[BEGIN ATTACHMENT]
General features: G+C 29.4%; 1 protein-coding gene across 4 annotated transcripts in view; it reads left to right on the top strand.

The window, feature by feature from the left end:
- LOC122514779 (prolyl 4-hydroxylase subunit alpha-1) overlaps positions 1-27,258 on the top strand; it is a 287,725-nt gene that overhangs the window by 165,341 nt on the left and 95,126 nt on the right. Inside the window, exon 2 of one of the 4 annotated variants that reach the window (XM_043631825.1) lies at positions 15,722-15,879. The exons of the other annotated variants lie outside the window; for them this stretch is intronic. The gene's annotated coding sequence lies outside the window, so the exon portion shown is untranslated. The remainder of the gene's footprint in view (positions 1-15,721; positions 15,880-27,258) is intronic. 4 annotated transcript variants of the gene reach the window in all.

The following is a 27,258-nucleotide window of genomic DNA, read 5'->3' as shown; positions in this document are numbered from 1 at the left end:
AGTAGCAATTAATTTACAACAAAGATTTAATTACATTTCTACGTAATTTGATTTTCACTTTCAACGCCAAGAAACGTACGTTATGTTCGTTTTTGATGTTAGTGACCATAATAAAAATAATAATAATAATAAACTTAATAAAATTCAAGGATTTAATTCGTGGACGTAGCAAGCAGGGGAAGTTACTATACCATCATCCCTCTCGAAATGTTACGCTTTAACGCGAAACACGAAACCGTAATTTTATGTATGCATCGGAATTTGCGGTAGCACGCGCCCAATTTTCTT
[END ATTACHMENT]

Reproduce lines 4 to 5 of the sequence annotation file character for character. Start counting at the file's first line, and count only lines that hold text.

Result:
The following is a 27,258-nucleotide window of genomic DNA, read 5'->3' as shown; positions in this document are numbered from 1 at the left end:
AGTAGCAATTAATTTACAACAAAGATTTAATTACATTTCTACGTAATTTGATTTTCACTTTCAACGCCAAGAAACGTACGTTATGTTCGTTTTTGATGTTAGTGACCATAATAAAAATAATAATAATAATAAACTTAATAAAATTCAAGGATTTAATTCGTGGACGTAGCAAGCAGGGGAAGTTACTATACCATCATCCCTCTCGAAATGTTACGCTTTAACGCGAAACACGAAACCGTAATTTTATGTATGCATCGGAATTTGCGGTAGCACGCGCCCAATTTTCTT